information security

Privacy commission probes telcos, banks on smishing

Privacy commission probes telcos, banks on smishing
Telcos tell the NPC that the smishing and text spams can be traced to China and India-web-hosted companies

The National Privacy Commission (NPC) on Monday, November 29, announced that it launched an investigation into whether telcos exercised diligence and accountability in transacting with third parties called data aggregators that may have links to the recent spate of text messages supposedly offering jobs and investments.

The government body ordered Globe, Smart, Dito to submit documents and information that will show the specifics on their data flows and transactions involving data aggregators.

Data aggregators are organizations that collect and process data sets from various sources, and repurpose these for various uses. The NPC in their press statement defined these as possible “legal entities tapped by companies such as global brands to act on their behalf and deal with telcos in blasting promotions and other company messages to their customers.”

β€œAt the meeting with the NPC on November 24, the data protection officers of Globe Telecom and Smart Communications revealed a complex chain of data aggregation and handling, involving data brokers, that is bringing new challenges to compliance and enforcement,” NPC commissioner Raymund Liboro said.

The telcos told the NPC that the smishing and text spams can be traced to China and India-web-hosted companies. Smishing is short for SMS phishing or phishing through text messages.

Globe identified one data broker, Macrokiosk, in its report to the NPC. Macrokiosk is said to have been tapped by a firm named China Skyline Telecom, and was identified by the telco to be the primary source of messages that “share the theme of job hiring and contain a WhatsApp contact link.”

Globe found about 1.55 million of such messages that went through its network from November 11 to 21.

Aside from telcos, the NPC also ordered the Union Bank of the Philippines, and GCash parent Mynt regarding their data flows. These two, according to the NPC, are the main payment channels where victims were asked to direct their money for the questionable investment schemes. Victims were enticed to deposit larger sums in exchange for bigger commissions.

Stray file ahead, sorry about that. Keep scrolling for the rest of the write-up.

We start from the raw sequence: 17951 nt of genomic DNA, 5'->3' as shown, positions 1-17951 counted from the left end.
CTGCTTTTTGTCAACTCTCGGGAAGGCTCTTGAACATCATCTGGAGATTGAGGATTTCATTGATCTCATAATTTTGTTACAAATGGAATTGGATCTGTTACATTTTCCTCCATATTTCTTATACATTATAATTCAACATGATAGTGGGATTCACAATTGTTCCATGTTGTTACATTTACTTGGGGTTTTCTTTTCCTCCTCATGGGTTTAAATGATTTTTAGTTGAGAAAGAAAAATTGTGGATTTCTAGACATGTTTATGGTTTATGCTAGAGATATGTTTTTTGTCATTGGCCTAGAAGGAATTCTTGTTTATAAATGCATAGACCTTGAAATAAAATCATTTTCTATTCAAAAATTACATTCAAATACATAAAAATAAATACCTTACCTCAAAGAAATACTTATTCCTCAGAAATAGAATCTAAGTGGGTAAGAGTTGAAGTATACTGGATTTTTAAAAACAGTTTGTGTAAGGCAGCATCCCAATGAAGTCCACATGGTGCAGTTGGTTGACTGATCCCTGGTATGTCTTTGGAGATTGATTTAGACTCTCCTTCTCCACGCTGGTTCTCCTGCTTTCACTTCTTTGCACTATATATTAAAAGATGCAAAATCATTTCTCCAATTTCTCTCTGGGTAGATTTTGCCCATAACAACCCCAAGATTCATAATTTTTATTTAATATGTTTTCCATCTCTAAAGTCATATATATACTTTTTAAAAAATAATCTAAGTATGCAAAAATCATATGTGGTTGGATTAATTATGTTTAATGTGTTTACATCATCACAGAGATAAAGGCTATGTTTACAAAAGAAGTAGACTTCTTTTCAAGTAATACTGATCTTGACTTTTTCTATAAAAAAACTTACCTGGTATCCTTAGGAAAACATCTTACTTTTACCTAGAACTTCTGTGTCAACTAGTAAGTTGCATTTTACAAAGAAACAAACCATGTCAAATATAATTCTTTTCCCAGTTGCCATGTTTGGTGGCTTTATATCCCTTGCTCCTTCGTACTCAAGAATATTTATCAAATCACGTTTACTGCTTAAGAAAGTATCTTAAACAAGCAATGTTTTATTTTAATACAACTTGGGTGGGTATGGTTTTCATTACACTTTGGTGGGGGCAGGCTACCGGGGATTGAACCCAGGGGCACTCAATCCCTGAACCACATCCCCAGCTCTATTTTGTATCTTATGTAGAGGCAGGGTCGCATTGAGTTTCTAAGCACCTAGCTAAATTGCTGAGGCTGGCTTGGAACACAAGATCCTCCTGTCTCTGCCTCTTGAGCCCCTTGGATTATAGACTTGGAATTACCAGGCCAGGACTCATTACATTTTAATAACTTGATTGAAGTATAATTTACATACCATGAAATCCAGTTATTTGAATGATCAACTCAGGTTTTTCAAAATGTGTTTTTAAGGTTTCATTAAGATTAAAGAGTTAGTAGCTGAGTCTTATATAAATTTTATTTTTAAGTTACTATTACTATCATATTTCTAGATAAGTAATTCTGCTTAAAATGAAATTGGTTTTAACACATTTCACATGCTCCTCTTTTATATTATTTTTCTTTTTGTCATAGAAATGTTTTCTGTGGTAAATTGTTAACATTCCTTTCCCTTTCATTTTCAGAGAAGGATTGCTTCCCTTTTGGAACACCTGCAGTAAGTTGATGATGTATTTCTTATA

Last week, the NPC reported that the surge of text scams may be linked to a global syndicate.

Liboro said they are also pushing for “attestation.” Through attestation, the NPC can “trace the owner of a number used in calling or sending texts as these are listed in a registry.”

An inter-agency group was formed to combat these scams and other related incidents. The group, formed on November 26, consists of the NPC, Cybercrime Investigation and Coordinating Center (CICC), Department of Information and Communications Technology (DICT), National Telecommunications Commission, Department of Justice (DOJ), Department of Trade and Industry (DTI), Department of Labor and Employment, Bangko Sentral ng Pilipinas, and the National Security Council and Anti-Money Laundering Council.

The CICC, headed by executive director Cesar Mancao, is the lead agency. The NPC said the group “will serve, among other things, as the hub that will receive complaints from cellular phone subscribers and will be tasked with forwarding the numbers used by scammers to telcos for blocking.”

The DOJ said on Friday, November 26, it would coordinate with its counterparts abroad to build cases against the perpetrators of this cybercrime.

The NPC has also encouraged telcos to “continue blocking these data aggregators, as well as the numbers, domains and internet protocol addresses that enable the smishing and text spams.”

Smart Communications has blocked at least 60 web domains relating to these scams while Globe has blocked 1 billion messages since January of this year. The telcos are said to be cooperating fully with government bodies, and proactively promoting awareness campaigns. –

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